North China

Administrative / Biographical History

The LMS mission to North China began in 1861, with a brief period of work at Chefoo [Yantai] in Shantung province under Hugh Cowie. Mission work was soon centered in Tientsin [later Tianjin] and Peking [Beijing].

A mission at Tientsin was established in 1861 by Joseph Edkins. As a seaport, Tientsin became the centre of operations. William Lockhart quickly joined the mission, while Edkins moved to Peking in 1863. A medical mission was established, and quickly flourished under the guidance of John MacKenzie (appointed 1879) when a hospital was opened. In 1888, work of the Tientsin mission was extended when Chi Chou was made a mission centre and a new station was opened at Hsiao Chang [Siaochang, Xiaozhang]] under William Hopkyn Rees and Dr Sewell MacFarlane. The work of the Tientsin mission was supported by many missionaries, including Thomas Bryson, Arthur Cousins and David Murray.

In 1895 Samuel Lavington Hart transferred to Tientsin. A Chinese Medical College was opened in 1893. The mission was supported by the successful appointments of Chinese itinerant evangelists, whose role was to undertake preaching work in outlying rural areas. In 1902, the Tientsin Anglo-Chinese College was opened. Later staff at the College included Charles Longman, Robert Peill and Eric Liddell.

The Peking [Beijing] mission was established in 1861 when William Lockhart travelled to the city and opened a mission hospital. The First Protestant Church in China was opened in Peking in 1862. Joseph Edkins joined the mission a year later, having transferred from Tientsin. Early missionaries included Robert Jermaine Thomas (who left the LMS to attempt an unsuccessful mission to Korea), James Gilmour (appointed 1870, with a view to reopening the Mongolian mission) and Samuel Evans Meech. To the dismay of the Directors of the LMS, mission work in Peking was mainly medical rather than evangelical. The Peking Union Medical College was established in 1906, under the guidance of Thomas Cochrane. Educational work was also carried out, including teaching at the Peking Union Theological College (the precursor to the co-operative Yenching School of Religion). A girls' boarding school flourished at Peking from the 1880s under the guidance of Georgina Smith (Georgina Biggin from 1903).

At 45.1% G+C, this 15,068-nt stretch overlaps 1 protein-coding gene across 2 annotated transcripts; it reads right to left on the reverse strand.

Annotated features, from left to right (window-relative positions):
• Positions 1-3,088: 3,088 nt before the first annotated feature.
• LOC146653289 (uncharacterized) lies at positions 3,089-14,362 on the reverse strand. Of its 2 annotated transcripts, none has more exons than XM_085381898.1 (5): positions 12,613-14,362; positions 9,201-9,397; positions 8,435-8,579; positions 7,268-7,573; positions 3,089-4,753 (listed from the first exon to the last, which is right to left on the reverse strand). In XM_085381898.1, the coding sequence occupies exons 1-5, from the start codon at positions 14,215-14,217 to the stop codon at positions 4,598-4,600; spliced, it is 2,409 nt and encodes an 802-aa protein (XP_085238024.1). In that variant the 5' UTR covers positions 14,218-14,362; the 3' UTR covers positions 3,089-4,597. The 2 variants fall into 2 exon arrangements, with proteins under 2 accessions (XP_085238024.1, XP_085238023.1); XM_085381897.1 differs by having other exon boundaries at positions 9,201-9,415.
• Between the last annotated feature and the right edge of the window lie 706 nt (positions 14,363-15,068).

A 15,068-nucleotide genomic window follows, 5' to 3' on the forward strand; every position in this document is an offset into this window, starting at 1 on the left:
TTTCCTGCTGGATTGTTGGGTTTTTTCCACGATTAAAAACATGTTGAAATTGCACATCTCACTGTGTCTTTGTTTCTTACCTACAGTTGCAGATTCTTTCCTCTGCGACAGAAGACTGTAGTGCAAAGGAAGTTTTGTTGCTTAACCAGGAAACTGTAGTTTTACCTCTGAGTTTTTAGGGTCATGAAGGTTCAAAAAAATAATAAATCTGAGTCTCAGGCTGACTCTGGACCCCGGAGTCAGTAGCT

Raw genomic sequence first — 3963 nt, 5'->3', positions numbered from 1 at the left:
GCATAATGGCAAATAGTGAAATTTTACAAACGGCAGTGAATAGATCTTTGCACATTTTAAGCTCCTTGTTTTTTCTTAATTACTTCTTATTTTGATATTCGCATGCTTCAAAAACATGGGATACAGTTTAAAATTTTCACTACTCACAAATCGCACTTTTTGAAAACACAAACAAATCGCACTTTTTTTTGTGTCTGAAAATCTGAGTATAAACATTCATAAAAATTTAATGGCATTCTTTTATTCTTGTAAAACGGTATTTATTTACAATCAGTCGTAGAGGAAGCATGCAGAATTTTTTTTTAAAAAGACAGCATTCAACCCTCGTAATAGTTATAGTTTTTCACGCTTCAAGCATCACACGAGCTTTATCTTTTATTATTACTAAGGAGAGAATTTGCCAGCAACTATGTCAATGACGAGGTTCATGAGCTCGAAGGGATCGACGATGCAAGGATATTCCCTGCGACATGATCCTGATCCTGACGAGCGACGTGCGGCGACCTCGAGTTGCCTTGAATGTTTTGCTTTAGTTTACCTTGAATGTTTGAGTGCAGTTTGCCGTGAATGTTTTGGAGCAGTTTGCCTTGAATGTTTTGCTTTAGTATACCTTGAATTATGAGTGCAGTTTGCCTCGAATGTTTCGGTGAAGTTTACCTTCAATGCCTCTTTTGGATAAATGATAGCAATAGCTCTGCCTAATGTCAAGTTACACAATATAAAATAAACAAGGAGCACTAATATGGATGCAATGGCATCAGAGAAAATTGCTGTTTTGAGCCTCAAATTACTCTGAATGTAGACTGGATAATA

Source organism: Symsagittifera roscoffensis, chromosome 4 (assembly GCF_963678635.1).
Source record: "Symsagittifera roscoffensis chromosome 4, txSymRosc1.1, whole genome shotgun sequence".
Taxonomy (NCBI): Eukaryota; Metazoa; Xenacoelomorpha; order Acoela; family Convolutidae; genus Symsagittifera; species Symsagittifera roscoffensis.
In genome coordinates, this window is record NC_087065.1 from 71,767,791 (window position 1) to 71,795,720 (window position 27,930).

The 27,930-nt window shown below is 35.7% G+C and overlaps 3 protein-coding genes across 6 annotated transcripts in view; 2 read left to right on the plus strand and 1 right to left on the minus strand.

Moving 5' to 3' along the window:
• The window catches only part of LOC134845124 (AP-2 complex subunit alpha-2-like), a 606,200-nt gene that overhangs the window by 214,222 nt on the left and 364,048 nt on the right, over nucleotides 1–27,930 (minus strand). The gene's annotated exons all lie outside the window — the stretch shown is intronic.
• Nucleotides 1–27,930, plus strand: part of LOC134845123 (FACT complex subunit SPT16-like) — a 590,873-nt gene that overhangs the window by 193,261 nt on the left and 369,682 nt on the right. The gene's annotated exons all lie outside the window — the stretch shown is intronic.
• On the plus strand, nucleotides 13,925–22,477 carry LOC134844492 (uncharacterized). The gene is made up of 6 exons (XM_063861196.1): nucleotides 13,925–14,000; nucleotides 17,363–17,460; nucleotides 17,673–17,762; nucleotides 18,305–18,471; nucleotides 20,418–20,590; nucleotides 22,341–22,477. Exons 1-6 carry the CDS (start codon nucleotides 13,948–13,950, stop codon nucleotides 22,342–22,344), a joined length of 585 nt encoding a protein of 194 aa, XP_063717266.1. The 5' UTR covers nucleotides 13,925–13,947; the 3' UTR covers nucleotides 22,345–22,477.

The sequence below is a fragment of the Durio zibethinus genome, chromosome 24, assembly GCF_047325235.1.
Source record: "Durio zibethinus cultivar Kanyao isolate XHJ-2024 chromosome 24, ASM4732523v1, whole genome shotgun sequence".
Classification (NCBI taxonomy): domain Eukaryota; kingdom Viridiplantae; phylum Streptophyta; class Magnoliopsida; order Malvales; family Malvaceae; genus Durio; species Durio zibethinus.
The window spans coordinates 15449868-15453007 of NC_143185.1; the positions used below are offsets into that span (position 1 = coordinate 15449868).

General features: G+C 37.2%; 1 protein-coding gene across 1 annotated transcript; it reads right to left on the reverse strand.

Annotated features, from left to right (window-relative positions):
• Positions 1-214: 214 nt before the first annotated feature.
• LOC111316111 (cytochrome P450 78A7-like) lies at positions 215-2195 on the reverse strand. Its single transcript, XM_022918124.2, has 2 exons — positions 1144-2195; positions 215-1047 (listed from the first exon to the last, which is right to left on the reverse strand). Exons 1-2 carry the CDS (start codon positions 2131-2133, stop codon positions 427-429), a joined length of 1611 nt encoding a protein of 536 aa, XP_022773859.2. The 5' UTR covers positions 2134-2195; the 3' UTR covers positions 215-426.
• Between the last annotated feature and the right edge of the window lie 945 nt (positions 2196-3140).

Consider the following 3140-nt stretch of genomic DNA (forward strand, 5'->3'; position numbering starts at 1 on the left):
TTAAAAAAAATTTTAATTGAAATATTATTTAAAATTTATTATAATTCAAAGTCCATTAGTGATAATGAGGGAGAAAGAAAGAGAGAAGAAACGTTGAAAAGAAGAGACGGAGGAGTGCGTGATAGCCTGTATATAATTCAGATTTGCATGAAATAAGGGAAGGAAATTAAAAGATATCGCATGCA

The North China missions were particularly affected by the Boxer uprisings of 1900. All the LMS property in Peking was destroyed, and Tientsin was badly damaged. Property was also destroyed in Tsangchow [Canzhou], Siaochang, Tung-an [Tungan] and Chaoyang. LMS Missionaries were affected by the siege of Peking, and one missionary Joseph Stonehouse, was killed by 'bandits' in the aftermath of the conflict, in Mar 1901. A great many Chinese Christians in North China were killed, including over 230 people in Tsangchow and 150 in Peking.

In 1911, unlike 1900, there was only minor disruption to work in Peking and Tientsin, and no mission property was damaged. Mission work after the Revolution certainly continued, and in some ways expanded. Significant medical work was carried out by Arnold Bryson, and evangelical work by William Dawson. However, during the early 1920s the success of the mission was significantly affected by famine and floods, and much work focused on local relief. In the mid-1920s work was affected by the civil war, and by 1935 the missionaries in Peking and Tientsin were working in an 'autonomous' region, influenced by Japan. By 1941 missionaries were being evacuated from North China, but many missionaries were interned by the Japanese.

Arrangement

Materials are arranged into the following series: North China Incoming correspondence (1860-1927); North China Incoming/outgoing correspondence (1928-1939); North China Journals (1863-1864); North China Reports (1866-1939).

Conditions Governing Access

Open

Archivist's Note

Catalogued